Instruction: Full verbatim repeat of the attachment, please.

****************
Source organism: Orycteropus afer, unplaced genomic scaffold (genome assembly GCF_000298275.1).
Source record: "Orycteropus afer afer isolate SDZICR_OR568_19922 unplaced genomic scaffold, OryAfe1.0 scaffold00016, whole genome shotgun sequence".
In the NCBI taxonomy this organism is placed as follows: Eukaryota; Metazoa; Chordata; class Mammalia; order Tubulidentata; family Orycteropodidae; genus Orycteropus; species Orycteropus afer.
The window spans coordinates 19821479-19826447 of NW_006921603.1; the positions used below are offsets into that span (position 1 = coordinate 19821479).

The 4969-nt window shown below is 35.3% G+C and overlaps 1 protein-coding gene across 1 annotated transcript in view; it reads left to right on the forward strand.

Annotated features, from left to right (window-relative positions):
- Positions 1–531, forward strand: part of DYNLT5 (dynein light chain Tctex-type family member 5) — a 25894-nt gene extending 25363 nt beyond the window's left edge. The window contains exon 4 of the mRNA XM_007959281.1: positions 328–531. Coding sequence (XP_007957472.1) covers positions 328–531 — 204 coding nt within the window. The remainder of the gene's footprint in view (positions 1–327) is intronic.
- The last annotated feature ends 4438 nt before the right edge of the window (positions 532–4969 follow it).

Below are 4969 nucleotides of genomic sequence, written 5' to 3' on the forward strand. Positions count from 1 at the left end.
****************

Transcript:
Source organism: Orycteropus afer, unplaced genomic scaffold (genome assembly GCF_000298275.1).
Source record: "Orycteropus afer afer isolate SDZICR_OR568_19922 unplaced genomic scaffold, OryAfe1.0 scaffold00016, whole genome shotgun sequence".
In the NCBI taxonomy this organism is placed as follows: Eukaryota; Metazoa; Chordata; class Mammalia; order Tubulidentata; family Orycteropodidae; genus Orycteropus; species Orycteropus afer.
The window spans coordinates 19821479-19826447 of NW_006921603.1; the positions used below are offsets into that span (position 1 = coordinate 19821479).

The 4969-nt window shown below is 35.3% G+C and overlaps 1 protein-coding gene across 1 annotated transcript in view; it reads left to right on the forward strand.

Annotated features, from left to right (window-relative positions):
- Positions 1–531, forward strand: part of DYNLT5 (dynein light chain Tctex-type family member 5) — a 25894-nt gene extending 25363 nt beyond the window's left edge. The window contains exon 4 of the mRNA XM_007959281.1: positions 328–531. Coding sequence (XP_007957472.1) covers positions 328–531 — 204 coding nt within the window. The remainder of the gene's footprint in view (positions 1–327) is intronic.
- The last annotated feature ends 4438 nt before the right edge of the window (positions 532–4969 follow it).

Below are 4969 nucleotides of genomic sequence, written 5' to 3' on the forward strand. Positions count from 1 at the left end.